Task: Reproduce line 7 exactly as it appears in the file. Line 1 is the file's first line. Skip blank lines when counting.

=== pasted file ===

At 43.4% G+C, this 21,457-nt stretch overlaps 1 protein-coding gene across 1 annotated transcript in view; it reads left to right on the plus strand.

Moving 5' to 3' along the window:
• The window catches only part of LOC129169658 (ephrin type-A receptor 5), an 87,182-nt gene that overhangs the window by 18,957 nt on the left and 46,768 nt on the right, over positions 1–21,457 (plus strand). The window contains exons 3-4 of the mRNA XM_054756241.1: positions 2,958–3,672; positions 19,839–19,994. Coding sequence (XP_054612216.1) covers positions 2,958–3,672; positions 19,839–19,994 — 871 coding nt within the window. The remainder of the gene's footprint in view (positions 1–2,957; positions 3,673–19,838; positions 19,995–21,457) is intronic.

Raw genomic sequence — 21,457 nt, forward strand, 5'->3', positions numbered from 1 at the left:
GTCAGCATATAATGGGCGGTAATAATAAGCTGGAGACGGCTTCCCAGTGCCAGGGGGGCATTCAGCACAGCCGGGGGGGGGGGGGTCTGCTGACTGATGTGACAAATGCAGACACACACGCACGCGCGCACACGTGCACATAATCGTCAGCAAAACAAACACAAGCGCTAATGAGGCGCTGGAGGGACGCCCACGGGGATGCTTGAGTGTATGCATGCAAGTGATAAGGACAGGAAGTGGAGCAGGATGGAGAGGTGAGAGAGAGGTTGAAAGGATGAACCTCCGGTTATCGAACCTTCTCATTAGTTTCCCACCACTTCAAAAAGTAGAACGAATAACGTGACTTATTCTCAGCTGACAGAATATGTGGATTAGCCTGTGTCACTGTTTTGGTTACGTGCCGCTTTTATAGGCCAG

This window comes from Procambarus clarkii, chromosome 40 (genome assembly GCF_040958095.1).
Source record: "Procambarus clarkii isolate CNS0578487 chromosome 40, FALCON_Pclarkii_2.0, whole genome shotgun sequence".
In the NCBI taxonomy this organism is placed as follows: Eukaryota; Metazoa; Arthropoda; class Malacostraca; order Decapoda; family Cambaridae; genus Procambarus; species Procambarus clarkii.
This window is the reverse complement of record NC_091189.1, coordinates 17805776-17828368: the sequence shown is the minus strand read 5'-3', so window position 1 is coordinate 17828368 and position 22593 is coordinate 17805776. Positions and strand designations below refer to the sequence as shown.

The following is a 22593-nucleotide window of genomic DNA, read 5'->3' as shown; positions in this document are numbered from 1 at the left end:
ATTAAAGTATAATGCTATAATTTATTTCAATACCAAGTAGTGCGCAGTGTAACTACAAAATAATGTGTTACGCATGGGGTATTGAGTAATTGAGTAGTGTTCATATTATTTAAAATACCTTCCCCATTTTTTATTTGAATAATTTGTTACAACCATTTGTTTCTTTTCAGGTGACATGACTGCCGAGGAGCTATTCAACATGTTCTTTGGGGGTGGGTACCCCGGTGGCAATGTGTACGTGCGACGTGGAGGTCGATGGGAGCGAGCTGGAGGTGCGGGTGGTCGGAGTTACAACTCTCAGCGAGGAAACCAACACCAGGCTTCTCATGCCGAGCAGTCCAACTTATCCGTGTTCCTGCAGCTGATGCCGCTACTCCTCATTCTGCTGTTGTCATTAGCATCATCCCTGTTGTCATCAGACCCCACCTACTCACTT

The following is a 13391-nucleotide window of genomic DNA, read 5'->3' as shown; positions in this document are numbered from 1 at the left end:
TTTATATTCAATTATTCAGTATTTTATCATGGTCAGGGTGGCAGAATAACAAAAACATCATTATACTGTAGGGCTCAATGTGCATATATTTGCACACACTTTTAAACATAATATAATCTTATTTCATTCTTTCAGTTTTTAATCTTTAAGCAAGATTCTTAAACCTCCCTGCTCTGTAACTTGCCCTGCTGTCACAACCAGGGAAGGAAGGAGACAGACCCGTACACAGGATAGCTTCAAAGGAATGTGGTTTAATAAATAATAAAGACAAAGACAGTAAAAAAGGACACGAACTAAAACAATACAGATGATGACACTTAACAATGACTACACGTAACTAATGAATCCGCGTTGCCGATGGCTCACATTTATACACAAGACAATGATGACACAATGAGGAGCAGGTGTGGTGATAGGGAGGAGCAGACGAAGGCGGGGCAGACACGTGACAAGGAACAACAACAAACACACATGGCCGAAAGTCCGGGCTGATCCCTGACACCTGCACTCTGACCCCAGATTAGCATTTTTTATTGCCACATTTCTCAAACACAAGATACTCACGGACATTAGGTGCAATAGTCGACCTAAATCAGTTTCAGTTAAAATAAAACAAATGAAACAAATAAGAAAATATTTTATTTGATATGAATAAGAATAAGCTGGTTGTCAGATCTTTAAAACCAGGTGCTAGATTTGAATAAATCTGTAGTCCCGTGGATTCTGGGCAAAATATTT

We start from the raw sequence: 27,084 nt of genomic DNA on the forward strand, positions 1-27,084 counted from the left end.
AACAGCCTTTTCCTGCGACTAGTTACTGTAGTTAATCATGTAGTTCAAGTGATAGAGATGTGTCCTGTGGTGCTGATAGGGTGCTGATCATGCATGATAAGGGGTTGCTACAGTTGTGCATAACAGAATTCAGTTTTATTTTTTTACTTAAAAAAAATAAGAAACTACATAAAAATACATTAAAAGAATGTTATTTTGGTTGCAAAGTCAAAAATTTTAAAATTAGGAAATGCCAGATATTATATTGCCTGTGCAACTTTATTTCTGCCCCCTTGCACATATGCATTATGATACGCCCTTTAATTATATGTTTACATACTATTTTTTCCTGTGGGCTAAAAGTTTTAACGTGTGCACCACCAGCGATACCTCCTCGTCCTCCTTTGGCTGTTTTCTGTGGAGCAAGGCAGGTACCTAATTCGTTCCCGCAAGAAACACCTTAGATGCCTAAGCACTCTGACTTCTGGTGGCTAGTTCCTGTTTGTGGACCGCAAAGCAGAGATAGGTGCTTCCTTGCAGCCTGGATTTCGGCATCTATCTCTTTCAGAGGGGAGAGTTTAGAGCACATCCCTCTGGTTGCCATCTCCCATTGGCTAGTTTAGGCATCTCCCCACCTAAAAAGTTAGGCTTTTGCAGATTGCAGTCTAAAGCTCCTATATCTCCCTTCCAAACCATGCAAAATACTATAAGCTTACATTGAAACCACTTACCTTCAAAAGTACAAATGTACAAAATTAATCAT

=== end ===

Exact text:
Source record: "Procambarus clarkii isolate CNS0578487 chromosome 40, FALCON_Pclarkii_2.0, whole genome shotgun sequence".